The day-long course began with the lighting of incense and candles, the recitation of a short prayer, and the historical background of the practice.
The rest of the day was filled with kneading, chopping, stretching bodies into yogic postures - students laughing as they tried to target just the right spot. Partners shared the role as giver and receiver as instructor Brietta Leader introduced 44 massage moves from the East, providing an example, then assisting students.
"Is this right? Am I in the right place?" asked one female student.
Her partner lay on the floor, knees pulled into his abdomen, arms at his side. Standing, she placed his feet on her knees, leaned forward and wrapped her arms around his legs just above the knees, then rocked backward into a squat. Her partner arched up, feeling a stretch in his lower abdomen that he couldn't have achieved without such assistance.
"Looks great," the instructor said, checking each couple.
"The benefits of Thai massage are many," said Leader, who studied the ancient form of massage along with meditation and yoga in the fall of 2000 in Chiang Mai, Thailand, the country's second largest city.
"At that time I had never received any style of massage in my life, which seems crazy now... It helps open the energy lines of the body with acupressure and passive yoga stretches. The body is left feeling energized. Sometimes it's called 'lazy man's yoga'."
Rooted to the introduction of Buddhism to Thailand from India in the second century, Thai massage incorporates yogic and Ayurvedic traditions. Apparently it's popular in Haines, a community with a dense population of massage therapists.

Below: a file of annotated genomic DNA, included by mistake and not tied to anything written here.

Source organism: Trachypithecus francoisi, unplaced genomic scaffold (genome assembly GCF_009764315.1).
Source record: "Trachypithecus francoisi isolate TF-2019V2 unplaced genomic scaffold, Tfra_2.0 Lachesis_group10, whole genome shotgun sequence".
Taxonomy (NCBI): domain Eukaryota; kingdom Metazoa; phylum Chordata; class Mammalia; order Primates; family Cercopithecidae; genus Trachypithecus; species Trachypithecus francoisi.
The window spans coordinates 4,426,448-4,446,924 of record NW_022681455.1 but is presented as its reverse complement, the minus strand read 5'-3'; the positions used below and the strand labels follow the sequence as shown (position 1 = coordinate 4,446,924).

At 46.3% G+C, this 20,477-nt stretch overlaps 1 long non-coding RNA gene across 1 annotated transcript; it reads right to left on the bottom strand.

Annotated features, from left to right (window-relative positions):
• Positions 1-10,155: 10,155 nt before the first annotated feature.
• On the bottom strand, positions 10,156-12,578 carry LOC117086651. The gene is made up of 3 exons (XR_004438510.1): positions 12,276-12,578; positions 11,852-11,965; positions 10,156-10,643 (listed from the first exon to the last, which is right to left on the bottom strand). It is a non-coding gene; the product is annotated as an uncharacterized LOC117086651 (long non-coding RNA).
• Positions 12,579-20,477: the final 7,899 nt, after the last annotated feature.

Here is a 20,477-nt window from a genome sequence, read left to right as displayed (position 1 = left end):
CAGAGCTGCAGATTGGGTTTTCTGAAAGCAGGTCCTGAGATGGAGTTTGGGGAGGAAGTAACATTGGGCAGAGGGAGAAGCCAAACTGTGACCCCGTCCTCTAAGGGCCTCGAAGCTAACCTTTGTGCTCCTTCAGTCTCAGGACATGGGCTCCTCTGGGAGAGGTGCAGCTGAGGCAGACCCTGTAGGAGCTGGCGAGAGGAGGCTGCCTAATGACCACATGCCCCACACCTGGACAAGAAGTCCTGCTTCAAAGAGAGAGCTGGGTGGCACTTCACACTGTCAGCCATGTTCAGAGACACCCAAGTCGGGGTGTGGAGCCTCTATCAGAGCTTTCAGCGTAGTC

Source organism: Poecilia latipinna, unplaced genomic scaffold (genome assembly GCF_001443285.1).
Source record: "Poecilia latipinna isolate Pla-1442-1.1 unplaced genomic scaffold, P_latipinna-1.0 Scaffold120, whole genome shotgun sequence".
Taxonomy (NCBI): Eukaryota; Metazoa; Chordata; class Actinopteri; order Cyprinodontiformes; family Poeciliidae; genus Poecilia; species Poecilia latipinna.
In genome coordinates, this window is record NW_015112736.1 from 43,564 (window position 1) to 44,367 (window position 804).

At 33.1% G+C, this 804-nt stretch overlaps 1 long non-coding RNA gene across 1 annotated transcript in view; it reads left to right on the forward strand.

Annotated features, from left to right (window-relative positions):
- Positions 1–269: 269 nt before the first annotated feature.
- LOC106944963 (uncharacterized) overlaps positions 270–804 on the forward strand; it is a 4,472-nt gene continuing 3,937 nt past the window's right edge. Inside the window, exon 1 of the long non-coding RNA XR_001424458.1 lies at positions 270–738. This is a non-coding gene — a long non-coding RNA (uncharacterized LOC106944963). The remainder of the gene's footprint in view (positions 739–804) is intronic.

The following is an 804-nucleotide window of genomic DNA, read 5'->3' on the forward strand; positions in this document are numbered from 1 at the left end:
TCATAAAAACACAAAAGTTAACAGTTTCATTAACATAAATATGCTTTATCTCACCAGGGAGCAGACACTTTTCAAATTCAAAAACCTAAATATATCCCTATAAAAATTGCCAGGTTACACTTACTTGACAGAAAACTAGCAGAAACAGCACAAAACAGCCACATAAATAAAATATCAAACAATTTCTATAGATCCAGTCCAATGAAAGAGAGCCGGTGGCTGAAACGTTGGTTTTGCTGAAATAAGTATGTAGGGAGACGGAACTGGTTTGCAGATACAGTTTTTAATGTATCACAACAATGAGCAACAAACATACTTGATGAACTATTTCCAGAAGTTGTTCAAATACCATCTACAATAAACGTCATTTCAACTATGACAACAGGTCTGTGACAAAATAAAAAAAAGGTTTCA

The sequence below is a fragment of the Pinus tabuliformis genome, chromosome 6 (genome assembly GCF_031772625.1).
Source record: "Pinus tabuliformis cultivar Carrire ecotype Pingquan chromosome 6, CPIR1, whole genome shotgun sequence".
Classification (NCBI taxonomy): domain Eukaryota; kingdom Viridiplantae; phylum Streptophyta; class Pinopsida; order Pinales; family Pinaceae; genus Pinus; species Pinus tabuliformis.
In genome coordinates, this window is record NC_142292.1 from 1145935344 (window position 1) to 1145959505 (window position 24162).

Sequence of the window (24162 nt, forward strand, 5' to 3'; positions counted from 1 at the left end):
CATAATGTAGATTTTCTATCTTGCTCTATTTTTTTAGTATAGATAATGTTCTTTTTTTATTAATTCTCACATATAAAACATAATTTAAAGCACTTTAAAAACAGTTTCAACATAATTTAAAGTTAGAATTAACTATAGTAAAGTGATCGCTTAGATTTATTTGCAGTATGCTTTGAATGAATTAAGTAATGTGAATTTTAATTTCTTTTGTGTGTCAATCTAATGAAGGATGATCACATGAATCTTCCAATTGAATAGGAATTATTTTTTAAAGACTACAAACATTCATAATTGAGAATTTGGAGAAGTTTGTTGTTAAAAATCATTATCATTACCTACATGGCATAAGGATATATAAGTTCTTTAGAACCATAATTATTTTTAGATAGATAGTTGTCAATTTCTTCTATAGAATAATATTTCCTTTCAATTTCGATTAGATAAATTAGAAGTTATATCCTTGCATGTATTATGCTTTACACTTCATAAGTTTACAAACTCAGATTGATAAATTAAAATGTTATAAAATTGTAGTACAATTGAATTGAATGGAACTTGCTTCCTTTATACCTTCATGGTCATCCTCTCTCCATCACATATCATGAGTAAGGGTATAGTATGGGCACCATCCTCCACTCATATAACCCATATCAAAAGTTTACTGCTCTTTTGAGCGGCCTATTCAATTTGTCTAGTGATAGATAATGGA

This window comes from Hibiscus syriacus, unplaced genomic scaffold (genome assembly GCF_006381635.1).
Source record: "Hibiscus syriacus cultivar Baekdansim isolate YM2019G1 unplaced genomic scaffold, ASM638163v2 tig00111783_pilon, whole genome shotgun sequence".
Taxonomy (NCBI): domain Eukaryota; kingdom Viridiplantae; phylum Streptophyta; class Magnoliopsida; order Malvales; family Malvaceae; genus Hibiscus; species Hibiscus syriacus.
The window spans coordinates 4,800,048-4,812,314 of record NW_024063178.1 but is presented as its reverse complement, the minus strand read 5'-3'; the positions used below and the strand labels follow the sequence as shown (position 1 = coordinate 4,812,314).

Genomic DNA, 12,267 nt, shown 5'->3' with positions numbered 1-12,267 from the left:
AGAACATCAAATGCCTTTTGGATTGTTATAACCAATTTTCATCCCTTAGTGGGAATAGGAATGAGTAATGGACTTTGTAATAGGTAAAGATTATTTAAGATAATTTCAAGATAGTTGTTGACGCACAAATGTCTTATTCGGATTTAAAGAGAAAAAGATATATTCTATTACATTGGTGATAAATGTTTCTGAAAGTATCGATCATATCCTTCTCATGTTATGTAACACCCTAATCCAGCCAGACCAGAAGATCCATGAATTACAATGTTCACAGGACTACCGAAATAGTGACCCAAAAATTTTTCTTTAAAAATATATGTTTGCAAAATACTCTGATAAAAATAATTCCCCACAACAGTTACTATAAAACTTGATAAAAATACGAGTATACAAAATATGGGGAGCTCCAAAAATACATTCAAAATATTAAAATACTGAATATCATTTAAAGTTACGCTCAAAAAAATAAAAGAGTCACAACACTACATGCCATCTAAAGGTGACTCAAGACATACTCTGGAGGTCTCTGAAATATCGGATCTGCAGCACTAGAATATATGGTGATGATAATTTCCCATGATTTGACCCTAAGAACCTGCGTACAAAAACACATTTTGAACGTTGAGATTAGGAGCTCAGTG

Leader, who offers courses there in Nia (a combination of martial arts and modern dance), SoulMotion (integrating movement as a spiritual practice), and yoga, was the first to offer Thai massages in Haines, and by request,
Community members are now lining up for classes on the how-to's of the ancient practice. Leader is planning a series of courses over the summer.
"I believe that if we maintain our bodies with healthy movement practices and ways to slow our thinking minds, we find much more meaning and clarity in our everyday lives," Leader said. "This allows our bodies to open with awareness, which taps into the body's own healing potential."
The next course is set for late March in Haines, and participants are encouraged to sign up as partners.
Editor's Note: For more information or to enroll, contact Leader email@example.com
Photo courtesy of Brietta Leader
Called "Lazy Man's Yoga," Thai massage helps participants achieve stretches through working with a partner that they can't acheive on their own.